Table 4 are the results of simultaneously      households with a greater preference for
eliminating the purchase requirement and       food (larger food expenditure enhance-
reducing the allotment by the same dollar      ment) were more likely to participate than
amount. This scenario is similar to the leg-   other households.
islated removal of the purchase require-          Statistical tests revealed that the level
ment in January 1979. Our simulations in-      of expected bonus stamp income has a sig-
dicate that eliminating the purchase           nificant positive influence on the proba-
requirement would increase the probabil-       bility of program participation. For ex-
ity of participation by 14 percentage points   ample, a $10 increase in expected weekly
from the base probability calculated at the    bonus stamp income was found to in-
sample means of all variables. Assuming        crease the probability of participation by
no change in the eligible population, this     approximately 6 percentage points. Also,
implies a 36-percent increase in program       additional bonus stamp income was found
enrollment. Actual FSP enrollment in-          to have more than twice the effect on food
creased 17.9 percent and 15.9 percent, re-     spending as additional money income.
spectively, in the two calendar years fol-     This suggests that replacing stamps with
lowing the elimination of the purchase         cash would be substantially less effective
requirement (EPR). Of course, actual en-       as a food enhancing program.
rollment growth during this time was par-         Food expenditure differentials associ-
tially due to an increase in eligible house-   ated with FSP participation were found
holds caused by poor economic conditions.      to be larger for households with elderly
In summary, while regulations governing        persons or infants present. Whether this
net transfers per household changed only       effect is due to pure program effects or to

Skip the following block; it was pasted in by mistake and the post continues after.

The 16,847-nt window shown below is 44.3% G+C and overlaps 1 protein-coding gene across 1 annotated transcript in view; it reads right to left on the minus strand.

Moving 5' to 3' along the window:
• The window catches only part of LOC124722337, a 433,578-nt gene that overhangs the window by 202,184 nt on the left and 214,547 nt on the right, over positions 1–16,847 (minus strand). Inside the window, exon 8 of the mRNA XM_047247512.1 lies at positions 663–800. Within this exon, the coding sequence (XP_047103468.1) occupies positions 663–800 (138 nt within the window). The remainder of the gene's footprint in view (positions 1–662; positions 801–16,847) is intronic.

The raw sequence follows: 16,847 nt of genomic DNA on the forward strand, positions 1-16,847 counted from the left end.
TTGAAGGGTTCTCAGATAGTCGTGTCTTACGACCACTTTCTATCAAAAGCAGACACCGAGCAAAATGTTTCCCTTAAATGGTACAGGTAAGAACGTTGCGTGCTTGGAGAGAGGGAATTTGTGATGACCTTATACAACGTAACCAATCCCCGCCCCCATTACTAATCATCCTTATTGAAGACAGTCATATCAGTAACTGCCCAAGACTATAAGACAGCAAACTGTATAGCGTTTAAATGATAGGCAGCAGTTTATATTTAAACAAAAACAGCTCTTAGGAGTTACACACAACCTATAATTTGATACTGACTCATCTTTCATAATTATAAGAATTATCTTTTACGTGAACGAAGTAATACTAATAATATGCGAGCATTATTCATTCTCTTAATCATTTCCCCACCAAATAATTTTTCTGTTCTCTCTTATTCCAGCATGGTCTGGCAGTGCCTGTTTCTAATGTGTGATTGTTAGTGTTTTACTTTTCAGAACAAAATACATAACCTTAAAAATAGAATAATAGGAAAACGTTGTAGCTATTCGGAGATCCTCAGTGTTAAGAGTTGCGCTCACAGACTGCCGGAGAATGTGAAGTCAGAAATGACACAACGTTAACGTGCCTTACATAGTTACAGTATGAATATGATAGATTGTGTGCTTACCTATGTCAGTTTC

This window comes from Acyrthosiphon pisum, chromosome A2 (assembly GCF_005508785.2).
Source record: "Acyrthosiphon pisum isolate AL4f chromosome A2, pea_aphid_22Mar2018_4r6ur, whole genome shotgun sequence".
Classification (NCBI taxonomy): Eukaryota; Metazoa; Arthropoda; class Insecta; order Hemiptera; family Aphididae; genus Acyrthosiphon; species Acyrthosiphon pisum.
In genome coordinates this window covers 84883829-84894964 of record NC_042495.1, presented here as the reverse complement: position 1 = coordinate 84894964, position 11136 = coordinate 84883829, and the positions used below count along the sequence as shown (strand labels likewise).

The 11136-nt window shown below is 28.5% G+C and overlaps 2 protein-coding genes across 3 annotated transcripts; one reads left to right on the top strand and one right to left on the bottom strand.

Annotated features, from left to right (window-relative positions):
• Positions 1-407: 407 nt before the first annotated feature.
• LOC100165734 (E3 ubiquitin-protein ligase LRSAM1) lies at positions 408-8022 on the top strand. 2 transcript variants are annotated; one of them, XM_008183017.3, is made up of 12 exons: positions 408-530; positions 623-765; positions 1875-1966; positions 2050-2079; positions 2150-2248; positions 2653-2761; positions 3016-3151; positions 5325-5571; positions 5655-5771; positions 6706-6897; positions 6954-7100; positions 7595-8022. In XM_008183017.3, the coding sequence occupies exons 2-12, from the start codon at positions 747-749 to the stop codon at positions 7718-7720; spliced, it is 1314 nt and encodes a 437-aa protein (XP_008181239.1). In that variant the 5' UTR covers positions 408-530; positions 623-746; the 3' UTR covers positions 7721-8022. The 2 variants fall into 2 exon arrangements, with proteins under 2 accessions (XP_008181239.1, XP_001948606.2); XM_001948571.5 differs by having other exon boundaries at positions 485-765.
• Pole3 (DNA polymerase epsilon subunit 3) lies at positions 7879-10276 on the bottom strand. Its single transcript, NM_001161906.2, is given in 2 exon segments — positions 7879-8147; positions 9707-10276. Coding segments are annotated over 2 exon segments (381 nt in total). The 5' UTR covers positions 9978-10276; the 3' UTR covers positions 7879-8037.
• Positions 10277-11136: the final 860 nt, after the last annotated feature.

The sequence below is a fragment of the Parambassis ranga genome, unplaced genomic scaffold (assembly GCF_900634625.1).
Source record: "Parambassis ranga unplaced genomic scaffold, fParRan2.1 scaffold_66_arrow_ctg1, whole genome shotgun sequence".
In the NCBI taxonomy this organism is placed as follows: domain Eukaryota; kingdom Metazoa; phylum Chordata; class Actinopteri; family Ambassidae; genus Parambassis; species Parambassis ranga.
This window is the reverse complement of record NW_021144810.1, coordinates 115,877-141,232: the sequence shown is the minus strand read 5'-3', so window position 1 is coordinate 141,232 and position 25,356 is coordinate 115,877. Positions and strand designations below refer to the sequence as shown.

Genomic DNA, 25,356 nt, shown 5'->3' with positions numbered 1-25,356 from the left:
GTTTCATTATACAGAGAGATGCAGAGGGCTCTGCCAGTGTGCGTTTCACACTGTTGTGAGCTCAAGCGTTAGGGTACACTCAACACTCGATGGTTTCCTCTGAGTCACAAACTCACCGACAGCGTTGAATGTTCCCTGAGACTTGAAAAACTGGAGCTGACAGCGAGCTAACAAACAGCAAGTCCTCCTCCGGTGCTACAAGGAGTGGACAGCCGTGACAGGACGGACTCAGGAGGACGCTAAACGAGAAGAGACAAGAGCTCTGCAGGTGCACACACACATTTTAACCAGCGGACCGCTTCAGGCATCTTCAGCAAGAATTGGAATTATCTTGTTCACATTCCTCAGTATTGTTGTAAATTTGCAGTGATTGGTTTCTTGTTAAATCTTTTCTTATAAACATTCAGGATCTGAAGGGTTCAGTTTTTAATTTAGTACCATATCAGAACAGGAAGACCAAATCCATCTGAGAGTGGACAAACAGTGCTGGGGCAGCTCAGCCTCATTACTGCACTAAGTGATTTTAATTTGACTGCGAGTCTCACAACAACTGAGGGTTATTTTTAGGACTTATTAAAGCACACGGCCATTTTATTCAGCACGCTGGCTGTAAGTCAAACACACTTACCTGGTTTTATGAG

modestly with elimination of the purchase      the type of household self-selecting into
requirement, total program cost increased      the program is not clear. Some simple tests
substantially due to increased enrollment.     for sample selection bias using Heckman's
                                               procedure did not indicate its presence for
Conclusions                                    this sample. In any case, these household
                                               types appear to benefit more from FSP
   An economic model of household be-          participation in terms of increased food
havior was developed to analyze the ef-        expenditures than others.
fects of FSP policy control variables on          The cost-benefit ratio associated with
food expenditures and program partici-         participation, defined as the ratio of the
pation rates. The model postulated that        expected purchase requirement to the al-
FSP participation by eligible households       lotment, was found to be a significant fac-
is determined, in part, by the opportu-        tor influencing participation. Program
nities households have and choices house-      participation was found to decline mark-
holds make with regard to the allocation       edly as the cost-benefit ratio was in-
of their in-kind income transfer. The op-      creased. Since the most needy households
portunities to enhance food and nonfood        tend to have lower cost-benefit ratios, this
spending via program participation and         result suggests that policy instruments
receipt of bonus stamp income were found       which influence this ratio can be used as